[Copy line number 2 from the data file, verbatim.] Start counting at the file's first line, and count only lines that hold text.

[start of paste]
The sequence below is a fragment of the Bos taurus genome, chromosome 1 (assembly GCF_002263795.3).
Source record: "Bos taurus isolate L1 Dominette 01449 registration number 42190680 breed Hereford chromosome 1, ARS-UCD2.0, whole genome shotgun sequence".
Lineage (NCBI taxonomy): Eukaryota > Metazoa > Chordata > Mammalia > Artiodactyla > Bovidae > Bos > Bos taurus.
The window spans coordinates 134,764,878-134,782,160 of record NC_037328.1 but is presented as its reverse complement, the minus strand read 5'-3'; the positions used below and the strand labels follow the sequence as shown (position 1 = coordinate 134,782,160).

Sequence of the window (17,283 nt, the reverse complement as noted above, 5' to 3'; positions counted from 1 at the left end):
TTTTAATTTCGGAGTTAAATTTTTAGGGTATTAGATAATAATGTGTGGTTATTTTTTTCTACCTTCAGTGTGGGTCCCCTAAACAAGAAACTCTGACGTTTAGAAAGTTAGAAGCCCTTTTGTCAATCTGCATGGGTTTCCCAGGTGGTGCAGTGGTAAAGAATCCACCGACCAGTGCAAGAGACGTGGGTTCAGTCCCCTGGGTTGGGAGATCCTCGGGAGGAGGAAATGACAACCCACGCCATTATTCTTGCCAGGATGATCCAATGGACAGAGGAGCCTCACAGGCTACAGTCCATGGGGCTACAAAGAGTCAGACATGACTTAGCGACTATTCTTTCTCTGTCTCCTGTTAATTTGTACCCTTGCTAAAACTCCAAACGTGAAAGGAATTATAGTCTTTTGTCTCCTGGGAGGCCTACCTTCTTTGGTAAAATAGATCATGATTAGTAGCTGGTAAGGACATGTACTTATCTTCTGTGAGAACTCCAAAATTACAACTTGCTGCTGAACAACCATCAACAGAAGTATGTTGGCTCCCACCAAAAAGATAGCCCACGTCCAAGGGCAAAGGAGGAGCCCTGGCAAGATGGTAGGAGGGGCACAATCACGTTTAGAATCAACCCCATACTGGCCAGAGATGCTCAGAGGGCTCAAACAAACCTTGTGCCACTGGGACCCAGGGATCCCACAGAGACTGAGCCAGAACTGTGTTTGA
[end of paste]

Source record: "Bos taurus isolate L1 Dominette 01449 registration number 42190680 breed Hereford chromosome 1, ARS-UCD2.0, whole genome shotgun sequence".